Segway Inc. has continued its courting of the law enforcement market with the August 2006 launch of the company's next generation of Personal Transporters (PT) — the Segway i2 and x2 Pts, and the i2 and x2 Police packages. These new machines and their respective Police packages are the combined result of technological advances, end-user feedback, and miles and miles of product testing, says Klee Kleber, vice president of marketing for the Bedford, New Hampshire-based company.
The first Segway PT (originally referred to as a Human Transporter, or HT) was unveiled in late 2001 and started hitting the market in 2002, raising quite a stir. Initially, folks didn't know quite what to think about the battery-operated, two-wheeled machines swooping silently down the streets or sidewalks, their motion controlled almost imperceptibly by the rider. But the Segway soon caught on, says Kleber.
"That year we sold many of these devices to commercial accounts, private security and police departments," he recalls. "Our business is growing about 50 percent a year now, and the fastest growing segment has been law enforcement. The number of departments purchasing Segways has doubled over the last 18 months."
A new way to move
As of this writing, more than 150 law enforcement agencies worldwide use Segways for a variety of purposes, such as parking enforcement, patrol, providing crowd control and event security, and in community policing activities.
And they're traversing all manner of terrain — bike paths and trails, gravel and even sand — in all kinds of weather, says Kleber, addressing some of the common misperceptions folks have about the devices.
"There's perception that you can't use them in the rain or snow, but that's not true," he says. "You can use them in the rain and in light snow. And you can use them in the cold, the batteries are operable to 14 degrees Fahrenheit and we have cold-weather tires.
"People also think you can only ride them on pavement and that they can't go uphill," Kleber continues. "But we've got tourists riding them up and down the streets of San Francisco. The main thing you need is traction. Anywhere you have traction you can ride."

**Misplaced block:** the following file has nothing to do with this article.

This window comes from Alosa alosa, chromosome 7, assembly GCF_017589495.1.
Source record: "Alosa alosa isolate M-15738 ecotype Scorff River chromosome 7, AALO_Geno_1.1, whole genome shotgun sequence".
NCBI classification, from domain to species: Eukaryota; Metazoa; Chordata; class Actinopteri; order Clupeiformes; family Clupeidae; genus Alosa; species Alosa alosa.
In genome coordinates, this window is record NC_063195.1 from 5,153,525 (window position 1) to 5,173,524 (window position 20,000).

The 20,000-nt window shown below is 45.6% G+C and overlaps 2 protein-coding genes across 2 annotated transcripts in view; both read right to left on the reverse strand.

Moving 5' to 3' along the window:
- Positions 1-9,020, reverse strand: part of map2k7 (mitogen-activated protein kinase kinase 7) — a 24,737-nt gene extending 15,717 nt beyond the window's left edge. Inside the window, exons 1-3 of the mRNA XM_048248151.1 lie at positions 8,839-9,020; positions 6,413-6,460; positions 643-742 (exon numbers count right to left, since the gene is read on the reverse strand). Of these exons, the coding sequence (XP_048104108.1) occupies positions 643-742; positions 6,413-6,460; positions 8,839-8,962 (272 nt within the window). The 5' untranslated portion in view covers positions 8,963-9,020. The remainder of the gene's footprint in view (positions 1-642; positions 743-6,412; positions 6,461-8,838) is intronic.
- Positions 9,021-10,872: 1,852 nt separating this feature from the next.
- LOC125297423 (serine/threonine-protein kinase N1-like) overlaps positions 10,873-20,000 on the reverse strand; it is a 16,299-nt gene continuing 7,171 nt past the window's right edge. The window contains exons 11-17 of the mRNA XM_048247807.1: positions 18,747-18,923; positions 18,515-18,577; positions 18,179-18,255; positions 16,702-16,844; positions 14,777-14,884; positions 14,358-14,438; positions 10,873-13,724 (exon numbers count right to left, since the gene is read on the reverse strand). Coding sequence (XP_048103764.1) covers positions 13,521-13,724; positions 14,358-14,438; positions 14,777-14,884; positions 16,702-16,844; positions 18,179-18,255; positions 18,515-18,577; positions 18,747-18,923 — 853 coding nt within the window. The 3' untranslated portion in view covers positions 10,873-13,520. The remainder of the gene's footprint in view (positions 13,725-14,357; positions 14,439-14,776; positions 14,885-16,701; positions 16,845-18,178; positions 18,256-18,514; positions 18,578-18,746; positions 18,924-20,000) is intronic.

The device provides a range of benefits agencies find very attractive, says Kleber. One of the biggest is budgetary. Since the Segway runs on batteries, plugging into a normal outlet, agencies can noticeably reduce fuel expenses.
"It's very efficient," he says. "It gets the equivalent of 450 mpg if it was gas instead of electric. It costs less than buying a newspaper to charge it. And it's nice that it has zero emissions. This fits into the clean air goals that many cities have."
Segways can free up patrol vehicles for other functions, another cost savings. Also, officers who formerly walked their beat can now ride, allowing them to respond far more swiftly to emergencies and with much less fatigue. And because officers on a Segway are taller (their height is elevated by 8 inches) they have greater visibility — and are more visible themselves.
There's also great PR value in these machines, Kleber says.
"In the United States, I hear a lot about community policing," he says. "And of all the benefits, this is probably the top one. If you're in a car, you're not very approachable, but when you're on a Segway PT, you can move two to three times faster than walking speed, but still remain approachable. People come from all over to talk to you."
Changing with the times
There are significant differences between the first- and second-generation Segways, although they share many commonalities (see "Additional information" above for more product information). For example, they both employ the company's "dynamic stabilization" technology to move forward and back, and to perfectly balance the rider — even when the machine isn't motion.